by Kim Orcutt
March 24, 1913 marked the opening of the International Exhibition of Modern Art at its second stop and its only museum venue, the Art Institute of Chicago. Director William M.R. French wasn’t enthusiastic about the controversial avant-garde works in the New York show, but he recognized their importance. He asked for a scaled-down version of the exhibition that focused on European works, and only one by most of the American painters (and none of the sculptors), since many were already represented in their collection.
By the time the show opened in Chicago, it had already attracted national press attention. Where New Yorkers were taken by surprise, Chicagoans had heard all the jokes, seen the cartoons and parodies, and many were skeptical about how seriously they should take the startling new styles. But they came nonetheless. Over 188,000 people attended – more than twice the number in New York. Newspaper headlines read, “Art Show Open to Freaks,” and “Cubist Art Baffles Crowd.” Walt Kuhn, one of the artist-organizers of the show, wrote disgustedly, “It’s a Rube Town!”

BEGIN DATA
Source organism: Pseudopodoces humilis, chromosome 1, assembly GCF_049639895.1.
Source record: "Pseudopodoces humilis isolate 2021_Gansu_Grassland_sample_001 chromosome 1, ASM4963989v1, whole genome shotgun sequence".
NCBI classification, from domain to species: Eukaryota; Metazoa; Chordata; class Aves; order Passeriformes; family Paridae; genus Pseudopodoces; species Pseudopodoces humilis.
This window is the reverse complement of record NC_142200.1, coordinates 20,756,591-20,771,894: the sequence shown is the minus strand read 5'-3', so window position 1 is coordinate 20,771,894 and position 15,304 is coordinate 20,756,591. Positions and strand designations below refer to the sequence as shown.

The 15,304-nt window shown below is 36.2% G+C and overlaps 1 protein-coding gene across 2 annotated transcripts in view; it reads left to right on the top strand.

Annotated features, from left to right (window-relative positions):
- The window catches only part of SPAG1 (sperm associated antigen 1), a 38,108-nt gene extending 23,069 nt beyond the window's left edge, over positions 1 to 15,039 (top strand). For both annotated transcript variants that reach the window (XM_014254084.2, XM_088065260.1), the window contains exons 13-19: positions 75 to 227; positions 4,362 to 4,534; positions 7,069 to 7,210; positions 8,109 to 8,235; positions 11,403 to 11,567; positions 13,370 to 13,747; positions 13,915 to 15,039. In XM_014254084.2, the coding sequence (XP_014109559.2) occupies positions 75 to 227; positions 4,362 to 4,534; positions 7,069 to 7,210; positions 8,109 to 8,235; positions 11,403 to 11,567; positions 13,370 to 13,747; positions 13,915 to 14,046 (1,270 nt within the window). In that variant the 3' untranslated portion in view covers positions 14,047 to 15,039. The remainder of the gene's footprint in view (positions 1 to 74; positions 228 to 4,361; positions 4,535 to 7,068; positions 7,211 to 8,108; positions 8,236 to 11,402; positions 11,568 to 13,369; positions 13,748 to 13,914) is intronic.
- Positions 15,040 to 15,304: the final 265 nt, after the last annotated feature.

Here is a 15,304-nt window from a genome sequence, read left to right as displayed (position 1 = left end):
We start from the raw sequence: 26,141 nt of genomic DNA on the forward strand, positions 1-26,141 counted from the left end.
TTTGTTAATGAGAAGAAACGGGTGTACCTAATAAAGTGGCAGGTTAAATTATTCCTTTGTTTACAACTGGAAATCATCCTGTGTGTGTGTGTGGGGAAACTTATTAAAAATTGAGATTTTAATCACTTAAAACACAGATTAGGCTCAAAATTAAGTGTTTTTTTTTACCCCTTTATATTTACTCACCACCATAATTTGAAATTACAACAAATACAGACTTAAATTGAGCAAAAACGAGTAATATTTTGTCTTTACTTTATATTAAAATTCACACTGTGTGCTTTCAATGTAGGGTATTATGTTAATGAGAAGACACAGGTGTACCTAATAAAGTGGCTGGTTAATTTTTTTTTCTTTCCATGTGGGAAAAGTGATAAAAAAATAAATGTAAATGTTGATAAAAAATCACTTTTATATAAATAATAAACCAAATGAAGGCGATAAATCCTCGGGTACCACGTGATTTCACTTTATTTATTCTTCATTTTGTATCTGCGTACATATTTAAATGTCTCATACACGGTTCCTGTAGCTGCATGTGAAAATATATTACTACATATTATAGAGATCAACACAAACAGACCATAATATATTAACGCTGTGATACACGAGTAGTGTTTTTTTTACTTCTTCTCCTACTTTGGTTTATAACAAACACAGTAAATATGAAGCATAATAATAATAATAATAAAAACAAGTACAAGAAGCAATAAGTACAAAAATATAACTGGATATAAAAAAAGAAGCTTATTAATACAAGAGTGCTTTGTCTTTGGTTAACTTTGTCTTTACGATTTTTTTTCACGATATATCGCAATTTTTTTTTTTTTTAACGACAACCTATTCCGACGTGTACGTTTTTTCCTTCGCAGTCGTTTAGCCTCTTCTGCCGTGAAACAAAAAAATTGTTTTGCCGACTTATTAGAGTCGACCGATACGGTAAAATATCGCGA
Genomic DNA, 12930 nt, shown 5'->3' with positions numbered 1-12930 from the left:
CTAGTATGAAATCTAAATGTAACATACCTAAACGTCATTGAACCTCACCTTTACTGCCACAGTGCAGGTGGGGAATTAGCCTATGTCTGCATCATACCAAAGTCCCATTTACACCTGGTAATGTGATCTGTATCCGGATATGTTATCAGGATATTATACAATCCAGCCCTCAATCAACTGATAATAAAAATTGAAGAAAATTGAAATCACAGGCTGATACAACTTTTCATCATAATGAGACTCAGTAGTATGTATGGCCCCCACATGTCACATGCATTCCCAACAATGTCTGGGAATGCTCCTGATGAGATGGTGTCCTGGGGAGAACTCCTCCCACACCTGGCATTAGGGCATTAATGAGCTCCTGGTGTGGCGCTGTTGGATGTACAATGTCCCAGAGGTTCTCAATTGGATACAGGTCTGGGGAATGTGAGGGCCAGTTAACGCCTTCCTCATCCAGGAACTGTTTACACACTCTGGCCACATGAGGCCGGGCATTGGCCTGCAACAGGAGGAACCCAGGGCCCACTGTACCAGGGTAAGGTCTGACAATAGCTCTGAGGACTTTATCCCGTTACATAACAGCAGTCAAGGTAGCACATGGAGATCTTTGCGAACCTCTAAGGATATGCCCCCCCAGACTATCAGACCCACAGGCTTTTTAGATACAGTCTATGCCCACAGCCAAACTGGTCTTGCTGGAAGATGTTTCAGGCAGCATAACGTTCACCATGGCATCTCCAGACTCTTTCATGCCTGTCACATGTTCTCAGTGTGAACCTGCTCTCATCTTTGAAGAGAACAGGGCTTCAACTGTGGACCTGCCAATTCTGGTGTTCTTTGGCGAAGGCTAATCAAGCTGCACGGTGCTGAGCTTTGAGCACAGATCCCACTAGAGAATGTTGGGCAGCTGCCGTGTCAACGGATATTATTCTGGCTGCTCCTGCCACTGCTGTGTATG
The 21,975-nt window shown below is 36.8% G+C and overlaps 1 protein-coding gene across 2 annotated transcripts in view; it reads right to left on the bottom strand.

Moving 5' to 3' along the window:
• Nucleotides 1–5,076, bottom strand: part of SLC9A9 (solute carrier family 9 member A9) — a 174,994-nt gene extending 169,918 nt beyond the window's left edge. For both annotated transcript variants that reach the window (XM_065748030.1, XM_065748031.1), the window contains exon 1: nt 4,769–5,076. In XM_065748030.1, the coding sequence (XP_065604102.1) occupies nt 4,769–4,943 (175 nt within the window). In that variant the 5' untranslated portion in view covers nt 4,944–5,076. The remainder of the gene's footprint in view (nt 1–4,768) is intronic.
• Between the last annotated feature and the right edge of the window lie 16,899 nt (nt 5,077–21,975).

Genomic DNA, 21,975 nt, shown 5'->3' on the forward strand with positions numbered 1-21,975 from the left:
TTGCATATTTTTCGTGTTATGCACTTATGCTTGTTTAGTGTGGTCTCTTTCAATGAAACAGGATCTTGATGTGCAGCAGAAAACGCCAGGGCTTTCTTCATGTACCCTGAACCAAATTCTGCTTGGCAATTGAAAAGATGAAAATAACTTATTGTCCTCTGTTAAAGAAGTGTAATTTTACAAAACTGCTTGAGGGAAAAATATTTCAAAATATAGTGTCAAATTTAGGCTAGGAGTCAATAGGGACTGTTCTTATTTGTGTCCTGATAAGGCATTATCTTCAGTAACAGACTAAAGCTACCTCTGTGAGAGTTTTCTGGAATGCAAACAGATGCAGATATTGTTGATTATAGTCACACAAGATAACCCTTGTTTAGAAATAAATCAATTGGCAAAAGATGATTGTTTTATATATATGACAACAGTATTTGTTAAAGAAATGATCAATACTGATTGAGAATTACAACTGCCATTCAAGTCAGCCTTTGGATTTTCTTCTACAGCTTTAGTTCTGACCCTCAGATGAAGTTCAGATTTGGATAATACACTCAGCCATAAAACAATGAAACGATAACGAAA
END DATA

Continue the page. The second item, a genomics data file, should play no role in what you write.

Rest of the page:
Chicago art students celebrated the exhibition’s close with a mock trial of Henri Matisse (whom they named “Henri Hairmattress”). They convicted him of artistic crimes and burned four of his paintings in effigy. But one Chicago artist, Manierre Dawson, wrote in his diary, “I am feeling elated. I had thought of myself as an anomaly and had to defend myself, many times, as not crazy; and here now at the Art Institute many artists presented show these very inventive departures from the academies.”
After initially condemning Chicago, Kuhn saw more and more thoughtful reactions to show as it progressed, and by the end he temporized (in spite of the art students’ bonfire), “The papers hammered the show, but it was a grand success.” As it had in New York, the Armory Show introduced the Chicago public to European modernism. For more on the Chicago venue, see the Art Institute’s online exhibition.
The Armory Show at 100: Modern Art and Revolution is on view October 11, 2013 through February 23, 2013 at the New-York Historical Society.